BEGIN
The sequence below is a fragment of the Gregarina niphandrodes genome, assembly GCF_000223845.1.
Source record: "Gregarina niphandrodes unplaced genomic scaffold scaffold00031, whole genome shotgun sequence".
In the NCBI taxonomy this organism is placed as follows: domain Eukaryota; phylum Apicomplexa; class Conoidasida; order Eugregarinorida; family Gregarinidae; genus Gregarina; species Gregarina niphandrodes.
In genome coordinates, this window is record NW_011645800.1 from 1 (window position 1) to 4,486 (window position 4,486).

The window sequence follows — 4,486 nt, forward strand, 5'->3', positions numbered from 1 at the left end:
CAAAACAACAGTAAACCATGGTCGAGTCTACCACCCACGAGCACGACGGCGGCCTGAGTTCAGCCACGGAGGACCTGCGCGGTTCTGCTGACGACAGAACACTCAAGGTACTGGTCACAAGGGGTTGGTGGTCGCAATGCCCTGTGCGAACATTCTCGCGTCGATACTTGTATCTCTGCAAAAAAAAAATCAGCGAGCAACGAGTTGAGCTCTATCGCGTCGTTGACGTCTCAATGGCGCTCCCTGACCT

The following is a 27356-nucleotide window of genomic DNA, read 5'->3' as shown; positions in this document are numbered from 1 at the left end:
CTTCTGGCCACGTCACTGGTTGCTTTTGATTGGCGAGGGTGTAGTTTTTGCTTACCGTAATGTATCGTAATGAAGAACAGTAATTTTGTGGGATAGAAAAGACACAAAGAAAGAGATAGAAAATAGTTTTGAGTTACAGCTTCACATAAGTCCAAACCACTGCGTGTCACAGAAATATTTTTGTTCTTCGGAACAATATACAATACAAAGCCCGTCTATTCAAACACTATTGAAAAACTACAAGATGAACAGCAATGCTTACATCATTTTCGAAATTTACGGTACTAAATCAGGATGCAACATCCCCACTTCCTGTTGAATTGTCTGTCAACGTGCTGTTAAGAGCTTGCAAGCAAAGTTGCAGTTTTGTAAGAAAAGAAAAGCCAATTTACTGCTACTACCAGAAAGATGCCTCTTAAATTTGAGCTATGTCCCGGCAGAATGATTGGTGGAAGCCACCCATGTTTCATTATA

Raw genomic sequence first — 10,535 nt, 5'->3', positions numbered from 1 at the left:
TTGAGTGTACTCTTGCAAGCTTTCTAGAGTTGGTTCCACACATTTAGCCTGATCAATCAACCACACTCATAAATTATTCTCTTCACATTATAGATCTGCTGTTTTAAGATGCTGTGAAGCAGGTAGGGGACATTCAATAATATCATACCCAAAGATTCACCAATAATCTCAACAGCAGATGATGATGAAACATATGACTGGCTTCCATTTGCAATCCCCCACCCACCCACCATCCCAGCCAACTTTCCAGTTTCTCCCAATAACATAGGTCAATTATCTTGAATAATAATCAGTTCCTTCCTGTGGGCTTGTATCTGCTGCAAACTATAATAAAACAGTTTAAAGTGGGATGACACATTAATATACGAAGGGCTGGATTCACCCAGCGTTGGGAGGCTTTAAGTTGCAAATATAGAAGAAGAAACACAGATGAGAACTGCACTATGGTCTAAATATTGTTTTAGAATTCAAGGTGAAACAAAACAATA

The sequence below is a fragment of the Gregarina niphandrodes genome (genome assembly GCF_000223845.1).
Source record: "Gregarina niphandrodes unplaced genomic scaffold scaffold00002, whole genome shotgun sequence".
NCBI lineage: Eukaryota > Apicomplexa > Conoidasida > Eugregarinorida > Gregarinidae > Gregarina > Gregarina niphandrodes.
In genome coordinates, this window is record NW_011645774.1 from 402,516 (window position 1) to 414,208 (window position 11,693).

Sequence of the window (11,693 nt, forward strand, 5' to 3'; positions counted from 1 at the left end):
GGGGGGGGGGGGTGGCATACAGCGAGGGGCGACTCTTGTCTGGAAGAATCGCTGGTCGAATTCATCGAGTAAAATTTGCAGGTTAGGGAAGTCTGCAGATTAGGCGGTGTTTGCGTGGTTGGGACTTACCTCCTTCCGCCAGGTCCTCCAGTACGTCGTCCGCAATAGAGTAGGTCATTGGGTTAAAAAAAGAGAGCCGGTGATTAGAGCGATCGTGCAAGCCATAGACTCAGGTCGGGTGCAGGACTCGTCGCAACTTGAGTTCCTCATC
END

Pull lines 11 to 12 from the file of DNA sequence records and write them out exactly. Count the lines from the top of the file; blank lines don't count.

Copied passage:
The sequence below is a fragment of the Gregarina niphandrodes genome (genome assembly GCF_000223845.1).
Source record: "Gregarina niphandrodes unplaced genomic scaffold scaffold00002, whole genome shotgun sequence".